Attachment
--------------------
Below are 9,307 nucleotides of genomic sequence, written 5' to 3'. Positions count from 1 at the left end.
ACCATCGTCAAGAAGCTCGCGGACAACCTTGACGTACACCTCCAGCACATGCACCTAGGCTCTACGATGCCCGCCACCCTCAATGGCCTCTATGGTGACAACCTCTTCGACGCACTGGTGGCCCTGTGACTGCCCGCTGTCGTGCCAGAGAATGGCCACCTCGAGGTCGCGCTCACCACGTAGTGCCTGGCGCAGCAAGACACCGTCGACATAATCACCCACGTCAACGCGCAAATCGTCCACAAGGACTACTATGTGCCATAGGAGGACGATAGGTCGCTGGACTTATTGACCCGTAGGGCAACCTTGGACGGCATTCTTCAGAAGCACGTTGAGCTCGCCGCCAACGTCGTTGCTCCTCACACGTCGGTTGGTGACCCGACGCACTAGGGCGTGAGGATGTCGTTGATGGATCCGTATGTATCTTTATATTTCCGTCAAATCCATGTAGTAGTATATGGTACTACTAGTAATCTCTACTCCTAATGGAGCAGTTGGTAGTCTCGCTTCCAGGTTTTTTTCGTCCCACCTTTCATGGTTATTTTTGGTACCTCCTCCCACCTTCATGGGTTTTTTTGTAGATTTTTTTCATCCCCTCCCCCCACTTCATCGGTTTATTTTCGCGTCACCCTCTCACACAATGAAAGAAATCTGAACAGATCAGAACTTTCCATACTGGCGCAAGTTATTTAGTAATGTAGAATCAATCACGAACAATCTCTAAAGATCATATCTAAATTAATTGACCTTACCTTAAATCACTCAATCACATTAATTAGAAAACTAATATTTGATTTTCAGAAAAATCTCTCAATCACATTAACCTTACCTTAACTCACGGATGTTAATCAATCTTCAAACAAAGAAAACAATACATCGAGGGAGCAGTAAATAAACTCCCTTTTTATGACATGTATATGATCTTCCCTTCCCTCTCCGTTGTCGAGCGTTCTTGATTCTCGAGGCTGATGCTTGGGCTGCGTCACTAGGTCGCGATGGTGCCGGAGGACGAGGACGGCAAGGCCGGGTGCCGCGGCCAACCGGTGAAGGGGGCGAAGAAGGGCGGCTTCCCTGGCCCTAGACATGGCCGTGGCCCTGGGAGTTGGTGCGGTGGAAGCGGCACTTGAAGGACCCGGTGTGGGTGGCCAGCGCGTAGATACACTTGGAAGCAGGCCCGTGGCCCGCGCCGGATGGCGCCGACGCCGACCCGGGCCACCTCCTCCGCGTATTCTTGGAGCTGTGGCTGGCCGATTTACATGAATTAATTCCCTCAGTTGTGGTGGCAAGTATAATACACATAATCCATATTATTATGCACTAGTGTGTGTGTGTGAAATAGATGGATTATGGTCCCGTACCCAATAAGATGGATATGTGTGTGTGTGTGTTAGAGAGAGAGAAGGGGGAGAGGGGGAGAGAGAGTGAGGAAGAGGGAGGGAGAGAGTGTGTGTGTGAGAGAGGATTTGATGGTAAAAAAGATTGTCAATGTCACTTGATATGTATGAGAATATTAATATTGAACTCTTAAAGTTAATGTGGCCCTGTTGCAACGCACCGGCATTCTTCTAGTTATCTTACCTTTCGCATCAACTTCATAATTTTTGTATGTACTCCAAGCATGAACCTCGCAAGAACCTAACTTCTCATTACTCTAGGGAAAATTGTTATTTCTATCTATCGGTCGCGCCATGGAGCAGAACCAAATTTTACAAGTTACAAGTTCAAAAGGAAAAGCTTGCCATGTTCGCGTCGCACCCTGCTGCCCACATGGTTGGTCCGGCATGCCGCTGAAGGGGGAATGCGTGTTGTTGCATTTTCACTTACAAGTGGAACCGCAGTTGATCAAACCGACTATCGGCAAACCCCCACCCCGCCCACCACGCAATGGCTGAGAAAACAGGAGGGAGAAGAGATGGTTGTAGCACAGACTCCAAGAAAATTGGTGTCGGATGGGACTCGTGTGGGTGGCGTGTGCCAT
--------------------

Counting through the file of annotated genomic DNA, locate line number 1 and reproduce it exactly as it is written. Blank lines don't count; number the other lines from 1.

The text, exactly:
Below are 9,307 nucleotides of genomic sequence, written 5' to 3'. Positions count from 1 at the left end.